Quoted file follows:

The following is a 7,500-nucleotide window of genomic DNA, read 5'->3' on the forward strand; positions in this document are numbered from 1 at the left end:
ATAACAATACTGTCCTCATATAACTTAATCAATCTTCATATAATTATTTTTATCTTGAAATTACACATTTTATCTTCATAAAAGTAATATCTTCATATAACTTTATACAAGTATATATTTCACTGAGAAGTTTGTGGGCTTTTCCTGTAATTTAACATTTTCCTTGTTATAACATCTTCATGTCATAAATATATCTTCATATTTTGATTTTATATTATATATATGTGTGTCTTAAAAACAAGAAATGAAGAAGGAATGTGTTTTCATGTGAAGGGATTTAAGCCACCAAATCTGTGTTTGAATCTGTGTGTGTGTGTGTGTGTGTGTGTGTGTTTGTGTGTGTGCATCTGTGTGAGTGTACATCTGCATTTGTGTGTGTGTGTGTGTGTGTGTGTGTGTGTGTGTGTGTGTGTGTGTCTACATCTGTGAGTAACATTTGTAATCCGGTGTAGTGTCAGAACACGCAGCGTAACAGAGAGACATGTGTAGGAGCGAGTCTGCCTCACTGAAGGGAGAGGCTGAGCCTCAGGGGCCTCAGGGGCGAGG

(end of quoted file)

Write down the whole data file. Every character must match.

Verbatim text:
The following is a 7,500-nucleotide window of genomic DNA, read 5'->3' on the forward strand; positions in this document are numbered from 1 at the left end:
ATAACAATACTGTCCTCATATAACTTAATCAATCTTCATATAATTATTTTTATCTTGAAATTACACATTTTATCTTCATAAAAGTAATATCTTCATATAACTTTATACAAGTATATATTTCACTGAGAAGTTTGTGGGCTTTTCCTGTAATTTAACATTTTCCTTGTTATAACATCTTCATGTCATAAATATATCTTCATATTTTGATTTTATATTATATATATGTGTGTCTTAAAAACAAGAAATGAAGAAGGAATGTGTTTTCATGTGAAGGGATTTAAGCCACCAAATCTGTGTTTGAATCTGTGTGTGTGTGTGTGTGTGTGTGTGTGTTTGTGTGTGTGCATCTGTGTGAGTGTACATCTGCATTTGTGTGTGTGTGTGTGTGTGTGTGTGTGTGTGTGTGTGTGTGTGTGTCTACATCTGTGAGTAACATTTGTAATCCGGTGTAGTGTCAGAACACGCAGCGTAACAGAGAGACATGTGTAGGAGCGAGTCTGCCTCACTGAAGGGAGAGGCTGAGCCTCAGGGGCCTCAGGGGCGAGG